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To me one of the keys to addressing his decline is that you feel it's "an honor to care for him."  Continue that thought, and consider that you'd be doing the best you could for him by getting hospice in, if it's really needed.   I would look either to his primary or a specialist who knows him well to confirm that observation.

There's no question but that this will be challenging, emotionally demanding, sad, and a blend of other emotions.   But remember that you're "doing the best" you can to provide for his end of life needs.    This may be the time when he needs you the most, and you'll be there. 

A friend told me that years ago and I thought of it often as my father segued into the end stages of his life.
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What you’re feeling sounds perfectly normal. I just lost my dad, same age as yours, after a short time on in home hospice care. It’s never easy to realize you aren’t going to have a beloved parent much longer. I did the same things of trying to make sure he was comfortable and as content as possible. I’m sure your dad knows your love and concern, and that’s all that matters. We found hospice to be a great support. Make sure to ask about which one has a good reputation in your area. I wish you peace in this
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Dear "Tamara65,"

Please know that it is perfectly normal for you to feel "scared" and "very emotional" watching your dad decline so fast. Bless all of you - your dad for everything he has been through with ALL his medical issues - your younger brother who has been caring for him for the past 17 years but, now has his own health issues and you for being such a loving, caring and thoughtful daughter who is trying to take over the reins in spite of working nights along with your supportive husband who cares for him while you're away at work.

Also, sometimes we may think it's the end when it's not - we just never can predict the outcome 100% accurately. My mom is 95 with Alzheimer's. She was mobile until April of this year. She was living in an ALF where she nearly died of severe dehydration and COVID along with bi-lateral pneumonia and a severe UTI. I thought she would die in the hospital and I wouldn't even have seen her because hospitals weren't allowing visitors - she didn't. She went to a physical therapy/rehab facility and her oxygen went down to 72 and I thought she would die - she didn't. She stopped eating, could no longer walk or dress herself because she was too weak and had lost 20 pounds - that's when hospice finally was able to step in. I had begun the process of calling the mortuary and had them send me the paperwork to fill out and I contacted the cemetery where she has a plot where my dad was buried. My husband and I moved her into a new facility in their MC wing in May. Mother's Day was horrible and I thought she was near death - she wasn't. Today, she is doing pretty darn good considering everything she has been through. She's eating some food and I bring her things they can give her if she doesn't want to eat what they give her. Even though the things I bring aren't the most nutritional, I try to bring what she likes, things that are easy to swallow and drinks - all of them providing her with calories.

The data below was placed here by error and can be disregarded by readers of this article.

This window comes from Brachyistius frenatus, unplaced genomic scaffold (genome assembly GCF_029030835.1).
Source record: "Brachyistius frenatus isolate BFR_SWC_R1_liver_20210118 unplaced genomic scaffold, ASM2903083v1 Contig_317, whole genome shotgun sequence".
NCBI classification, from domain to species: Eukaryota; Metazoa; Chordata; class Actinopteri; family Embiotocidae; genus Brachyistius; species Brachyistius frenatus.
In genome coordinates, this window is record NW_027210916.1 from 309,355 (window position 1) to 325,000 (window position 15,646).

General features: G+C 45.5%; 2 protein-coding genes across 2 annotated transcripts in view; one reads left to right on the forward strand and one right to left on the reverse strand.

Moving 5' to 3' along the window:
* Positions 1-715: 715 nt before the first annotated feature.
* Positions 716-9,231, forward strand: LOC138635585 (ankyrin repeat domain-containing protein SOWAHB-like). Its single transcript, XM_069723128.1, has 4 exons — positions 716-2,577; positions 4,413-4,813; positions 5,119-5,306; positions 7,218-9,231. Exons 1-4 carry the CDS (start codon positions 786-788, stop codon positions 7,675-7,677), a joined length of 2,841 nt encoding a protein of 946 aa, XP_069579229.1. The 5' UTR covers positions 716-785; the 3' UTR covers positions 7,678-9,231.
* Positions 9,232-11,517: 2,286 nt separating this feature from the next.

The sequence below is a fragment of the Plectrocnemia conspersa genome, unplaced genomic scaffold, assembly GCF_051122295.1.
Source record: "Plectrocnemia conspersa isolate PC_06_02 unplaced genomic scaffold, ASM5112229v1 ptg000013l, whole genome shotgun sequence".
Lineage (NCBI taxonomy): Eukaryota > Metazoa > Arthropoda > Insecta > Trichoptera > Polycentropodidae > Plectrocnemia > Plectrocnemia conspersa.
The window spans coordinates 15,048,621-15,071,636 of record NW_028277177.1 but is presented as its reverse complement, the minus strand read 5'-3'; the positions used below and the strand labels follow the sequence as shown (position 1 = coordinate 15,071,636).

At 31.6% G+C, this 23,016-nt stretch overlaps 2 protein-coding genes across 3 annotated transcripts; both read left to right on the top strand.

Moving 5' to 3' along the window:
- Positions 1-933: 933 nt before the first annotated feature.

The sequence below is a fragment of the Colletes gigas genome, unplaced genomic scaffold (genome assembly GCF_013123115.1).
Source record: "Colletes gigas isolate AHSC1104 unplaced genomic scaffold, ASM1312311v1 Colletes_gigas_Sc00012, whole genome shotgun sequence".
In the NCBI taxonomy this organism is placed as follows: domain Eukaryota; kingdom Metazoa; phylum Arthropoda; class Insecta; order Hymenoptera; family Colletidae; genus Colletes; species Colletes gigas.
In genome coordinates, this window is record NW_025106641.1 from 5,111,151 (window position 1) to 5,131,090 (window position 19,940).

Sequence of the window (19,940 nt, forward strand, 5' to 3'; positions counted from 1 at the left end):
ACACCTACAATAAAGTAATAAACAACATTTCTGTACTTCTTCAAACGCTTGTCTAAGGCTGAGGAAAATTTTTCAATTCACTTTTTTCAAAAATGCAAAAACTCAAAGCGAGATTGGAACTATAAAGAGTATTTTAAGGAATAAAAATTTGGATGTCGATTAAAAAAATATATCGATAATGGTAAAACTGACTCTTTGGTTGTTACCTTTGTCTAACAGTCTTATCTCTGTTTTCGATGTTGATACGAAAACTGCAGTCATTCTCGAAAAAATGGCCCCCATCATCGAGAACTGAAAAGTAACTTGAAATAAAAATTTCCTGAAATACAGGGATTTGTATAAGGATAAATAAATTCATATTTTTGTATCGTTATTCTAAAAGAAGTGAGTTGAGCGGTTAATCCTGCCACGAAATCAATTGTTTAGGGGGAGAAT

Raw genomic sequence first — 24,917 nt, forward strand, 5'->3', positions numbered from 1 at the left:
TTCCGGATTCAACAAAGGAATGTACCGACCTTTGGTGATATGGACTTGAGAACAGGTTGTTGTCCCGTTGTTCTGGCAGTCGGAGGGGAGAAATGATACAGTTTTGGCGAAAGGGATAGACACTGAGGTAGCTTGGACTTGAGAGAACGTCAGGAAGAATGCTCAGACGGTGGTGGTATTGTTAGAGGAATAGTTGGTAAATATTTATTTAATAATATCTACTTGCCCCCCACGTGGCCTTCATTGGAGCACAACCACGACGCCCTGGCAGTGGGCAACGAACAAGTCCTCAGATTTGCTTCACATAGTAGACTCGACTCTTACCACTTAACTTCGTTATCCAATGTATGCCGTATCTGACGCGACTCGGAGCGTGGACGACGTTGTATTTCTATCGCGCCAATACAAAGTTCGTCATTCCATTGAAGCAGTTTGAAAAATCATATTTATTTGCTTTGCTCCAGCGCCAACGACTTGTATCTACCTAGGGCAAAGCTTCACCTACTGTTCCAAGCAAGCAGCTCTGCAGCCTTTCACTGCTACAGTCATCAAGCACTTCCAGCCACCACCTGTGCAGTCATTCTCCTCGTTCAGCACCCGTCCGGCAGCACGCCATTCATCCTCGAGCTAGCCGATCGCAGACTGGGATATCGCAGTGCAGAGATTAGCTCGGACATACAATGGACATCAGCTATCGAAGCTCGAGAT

I've been where you are with all the crying and fear it's what they call "anticipatory grief." I've done it at least 3 or 4 times since April when I got that fateful phone call.

You are doing great keeping him as comfortable as you can and giving him whatever he asks for. You see it as an honor to care for him in spite of how hard it is on you and your family physically and emotionally. When my dad died in 2004, I helped with his care, along with my mom helping and having hospice care and I wouldn't change a thing. I was there when he drew his last breath and I had never witnessed death before so in spite of how shocked and numb I felt, I'm so glad we were all by his side in that moment.

You are doing all that you can do - leave the rest in God's hands! You'll be in my thoughts and prayers and please give us an update whenever you can!!